I would appreciate any comments or suggestions to make sure I stay on track. Thanks.
More bottom lip in the mouthpiece isn’t necessarily a problem as you go higher. I’ve been having that sensation a bit lately while doing some pretty effortless-feeling harmonic slurs above the staff. The aperture has to be reduced as we go higher and the lips should contract towards the center of the mouthpiece /air column (my understanding…). As long as you’re not rolling the bottom lip under the top lip or engaging the lip muscles too much / clamping, then your bottom lip moving in might not be a bad thing. If it feels and sounds resonant and efficient, it could be ok. My $.02 FWIW, correct me if I’m wrong. Good luck!
Sorry, forgot to ask – Greg, what does ‘TMJ issues’ stand for?
Happy to hear that I am not the only one struggeling. I can move my jaw forward but even a slight forward change gives me trouble with my joints. So my strategy for now is:
– I try to keep my jaw as relaxed as possible and as much possible ‘in’ the joint (so not forward)
– I roll out my bottom lip slightly AND support it with my tongue anchored on it (this is actually what I have found useful from the TCE trumpet school, but it is not easy to do and you need some time to be able to play with your tongue forward.) This forms a bit of a cussion where i do not need to use the jaw so much and then I can rest my top lip on my bottom lip (alignment) and blow upward a little
it is stil in experimental phase though so my final stand on this i can not give you yet.
Good luck. W.
Hey guys. TMJ is TemporoMandibular Joint Disorder which is a condition that can develop in the jaw if it is pushed too far forward. Add arm pressure the trumpet and you have big issues.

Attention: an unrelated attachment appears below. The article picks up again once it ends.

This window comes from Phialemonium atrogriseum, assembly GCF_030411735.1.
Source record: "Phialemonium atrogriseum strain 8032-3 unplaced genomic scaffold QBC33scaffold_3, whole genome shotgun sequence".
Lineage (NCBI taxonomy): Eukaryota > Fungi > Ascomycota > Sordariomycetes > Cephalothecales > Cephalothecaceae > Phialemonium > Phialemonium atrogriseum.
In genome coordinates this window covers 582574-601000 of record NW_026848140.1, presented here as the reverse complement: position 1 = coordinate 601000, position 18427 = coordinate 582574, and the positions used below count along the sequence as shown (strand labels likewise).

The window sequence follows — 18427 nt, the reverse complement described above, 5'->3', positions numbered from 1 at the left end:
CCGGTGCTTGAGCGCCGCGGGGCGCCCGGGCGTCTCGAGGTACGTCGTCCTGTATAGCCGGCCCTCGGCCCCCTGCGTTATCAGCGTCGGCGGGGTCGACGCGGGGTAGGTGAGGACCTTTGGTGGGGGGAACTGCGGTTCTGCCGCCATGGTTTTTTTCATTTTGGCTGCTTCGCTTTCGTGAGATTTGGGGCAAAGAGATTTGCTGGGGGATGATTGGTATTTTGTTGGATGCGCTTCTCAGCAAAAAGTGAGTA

The visualiser exercise will not cause this and I must stress, this is simply a mouthpiece placement drill for the lower register range and to set you up for the Singing C Series.
Once you have successfully placed your mouthpiece and you discover your Sympathetic Oscillation, you are then on your way and you use the purity of tone and sensation of the open and resonant Body’s Concert Hall to determine if things are proceeding efficiently.
Feel free to post or send me a video.
Thanks Wooter, I’ll give it a try.
Thanks Greg, that explains TMJ. (I still can’t stop my bottom lip folding under on higher notes though?)
Thanks johnelwood, I’ll keep persevering.
As Greg often says… I’m not really inventing anything new, just presenting it now with science behind it”. I’m a comeback player with pedagogy from the ‘70’s. In Roger Sherman’s book The Trumpeter’s Handbook he stresses aligning the upper and lower teeth which for an overbite means moving the lower jaw forward. Feels weird as you start to ascend in range (airstream will still hit the tissue) but that’s the Process!
I would be very careful with moving the jaw forward, it is pretty bad for you chewing joints. Also if you ‘fixate’ the jaw while playing (as do many players do) it will introduce tension in your breathing and playing also (look at classical singers they relax their jaws completely and I was told by a Opera Singing teacher that straining the jaw does kill your ‘resonance’ in singing, thus also in trumpet playing. Trumpet players with an underbite have an advantage though. Anyhow, if you want to bring your jaw forward do it as minimal as possible. I ‘solved’ this allignment issue by touching the bottom lip with my tongue while (trying to) keep the jaw as relaxed and backward as possible. You can also firm up the bottom lip by applying the ‘monkeyface’ embouchure i guess.
Thanks Wouter. I was just replying to Greg’s comment that HE moved his jaw forward slightly. Of course one must always be concerned with tension anywhere in the body.
That’s true! 🙂